Design Critique: Deserve® Edu Mastercard (iOS App)

The Deserve® Edu Mastercard is a solid student credit card for college students who don’t have a credit history — it offers rewards, no annual fee, and other student-friendly perks. Since an SSN isn’t needed to apply, it is the best option for an international student struggling to qualify for other credit cards in the USA.


Figure 1: Landing Page (left), My Recommendation (right)

The application features an inviting image on the landing page [Figure 1 (left)] along with its logo and sign in and create new account transparent buttons that are discoverable and afford clicking. However, as per our knowledge in the world, we tend to give more importance to the visuals that are dominating; in this case the logo and the image. Hence, I propose that the hierarchy and the significance of the buttons can be further enhanced by a size increase and making the buttons opaque so as to not be distracted by the huge deserve logo and instantly be able to achieve the goal of logging in/creating an account [Figure 1 (right)].


Figure 2: Home Page Navigation (left), My Recommendation (center), Reference (right)

The home page is very welcoming with a greeting and clearly showing the user, the amount spent and the remaining credit. The page has bottom navigation that has low discoverability, good labeling though. The navigation lacks a good signifier that can direct to an affordance. For example, currently, the app highlights the home section by adding a dark grey color to the icon indicating that the user is on the home page now [Figure 2 (left)]. This is a very minor indication and can be neglected by the user causing the gulf of execution. A more highlighting blue signifier [Figure 2 (center)] will provide more discoverability and eventually bridge that gap. Also adding a notification symbol on the top left will be an easy way to access the latest alerts about the transactions [Figure 2 (center)] as referred from the discover app [Figure 2 (right)].


Figure 3: Make a Payment Page (left), Home Page (center), Automatic Payments Page (right)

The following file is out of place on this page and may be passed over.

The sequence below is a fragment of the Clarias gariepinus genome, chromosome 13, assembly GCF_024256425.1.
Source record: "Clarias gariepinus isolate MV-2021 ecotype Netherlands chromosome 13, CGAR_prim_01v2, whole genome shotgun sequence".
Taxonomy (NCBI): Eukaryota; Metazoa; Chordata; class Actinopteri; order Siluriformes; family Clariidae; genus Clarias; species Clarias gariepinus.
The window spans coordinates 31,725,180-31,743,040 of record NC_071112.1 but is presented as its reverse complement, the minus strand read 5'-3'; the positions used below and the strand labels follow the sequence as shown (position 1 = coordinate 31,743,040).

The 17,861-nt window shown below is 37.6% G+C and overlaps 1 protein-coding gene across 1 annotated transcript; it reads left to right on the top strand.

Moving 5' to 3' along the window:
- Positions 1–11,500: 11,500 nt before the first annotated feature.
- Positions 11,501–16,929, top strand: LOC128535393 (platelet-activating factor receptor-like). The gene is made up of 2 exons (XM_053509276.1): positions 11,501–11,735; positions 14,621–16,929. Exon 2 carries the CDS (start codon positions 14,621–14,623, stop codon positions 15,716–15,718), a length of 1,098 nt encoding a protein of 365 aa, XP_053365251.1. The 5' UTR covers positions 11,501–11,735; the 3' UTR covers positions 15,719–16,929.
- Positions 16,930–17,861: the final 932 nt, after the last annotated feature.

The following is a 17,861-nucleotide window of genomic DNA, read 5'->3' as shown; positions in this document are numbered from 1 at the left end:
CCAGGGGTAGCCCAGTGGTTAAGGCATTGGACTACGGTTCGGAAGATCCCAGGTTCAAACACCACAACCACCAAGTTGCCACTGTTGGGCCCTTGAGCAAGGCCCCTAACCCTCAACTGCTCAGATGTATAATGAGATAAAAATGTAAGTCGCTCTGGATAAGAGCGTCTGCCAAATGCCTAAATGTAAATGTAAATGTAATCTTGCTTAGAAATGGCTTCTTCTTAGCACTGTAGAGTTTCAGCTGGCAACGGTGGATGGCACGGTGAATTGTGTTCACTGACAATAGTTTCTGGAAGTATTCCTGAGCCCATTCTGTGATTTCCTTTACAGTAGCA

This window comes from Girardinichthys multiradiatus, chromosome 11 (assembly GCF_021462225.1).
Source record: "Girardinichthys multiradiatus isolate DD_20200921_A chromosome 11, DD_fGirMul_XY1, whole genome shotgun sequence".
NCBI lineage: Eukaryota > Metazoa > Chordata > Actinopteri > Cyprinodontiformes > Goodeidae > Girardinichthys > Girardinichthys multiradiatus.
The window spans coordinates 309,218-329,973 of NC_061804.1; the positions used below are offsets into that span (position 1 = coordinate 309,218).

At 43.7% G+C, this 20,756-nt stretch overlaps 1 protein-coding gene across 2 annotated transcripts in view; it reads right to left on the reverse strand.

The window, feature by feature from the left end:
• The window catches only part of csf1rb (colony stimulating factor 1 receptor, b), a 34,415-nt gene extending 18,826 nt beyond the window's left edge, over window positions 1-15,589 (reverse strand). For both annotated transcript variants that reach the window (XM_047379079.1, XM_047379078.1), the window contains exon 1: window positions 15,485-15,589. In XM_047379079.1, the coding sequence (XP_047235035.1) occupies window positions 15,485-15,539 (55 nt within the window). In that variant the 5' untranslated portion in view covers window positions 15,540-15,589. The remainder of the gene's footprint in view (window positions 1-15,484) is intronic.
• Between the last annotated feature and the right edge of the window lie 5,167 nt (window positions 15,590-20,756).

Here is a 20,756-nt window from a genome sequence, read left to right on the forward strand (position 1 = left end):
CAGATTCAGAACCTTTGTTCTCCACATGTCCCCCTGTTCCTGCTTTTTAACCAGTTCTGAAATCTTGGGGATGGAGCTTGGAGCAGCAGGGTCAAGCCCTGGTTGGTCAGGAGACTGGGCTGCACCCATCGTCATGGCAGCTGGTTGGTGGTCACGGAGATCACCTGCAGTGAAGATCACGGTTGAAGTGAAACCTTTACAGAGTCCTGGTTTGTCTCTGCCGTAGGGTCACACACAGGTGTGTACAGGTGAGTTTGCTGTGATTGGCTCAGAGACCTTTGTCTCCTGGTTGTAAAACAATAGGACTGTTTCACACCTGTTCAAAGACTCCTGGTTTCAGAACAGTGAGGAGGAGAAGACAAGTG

On the home page [Figure 3 (center)], the user can clearly identify the automatic payments tab which affords a click. However, on clicking it, the feedback is not what the user expects. Instead of showing the user an option to manage the auto-payments, it directly takes the user to the All Payments section [Figure 3 (right)]. The option to manage the auto-payments is however shown on clicking the Make a Payment button [Figure 3 (left)]. This causes a gulf of evaluation.

Figure 4: Recommended Make a Payment Page (left), Home Page (center), Recommended Automatic Payments Page (right)

Hence, I propose the above design [Figure 4]. Getting rid of the manage the auto-payments option from the Make a Payment tab [Figure 4 (left)] and adding it to the Automatic Payments tab [Figure 4 (right)]. This bridges the gulf of evaluation because now the user gets what the tabs say and what he/she expects the tab to do.


Figure 5: Transactions Page (left), Spending & Trends Page (center), Recommended Grouping (right)

The transactions page includes a list of all the transactions but at the end also adds a View All Spending & Trends button [Figure 5(left)]. This button takes the user to a spending chart diagram [Figure 5(center)], which actually is an insight into the user’s sending trends. Mapping is ‘the relationship between the elements of two sets of things.’ It is an important concept in the design and layout of controls and displays.

‘Groupings and proximity are important principles from Gestalt psychology that can be used to map controls to function. ‘ Hence, I recommend that the Spending & Trends option be grouped with the Insights header [Figure5: (right)] to avoid the confusion in the gulf of execution & evaluation.

I believe that the app can become more succinct in its conceptual model.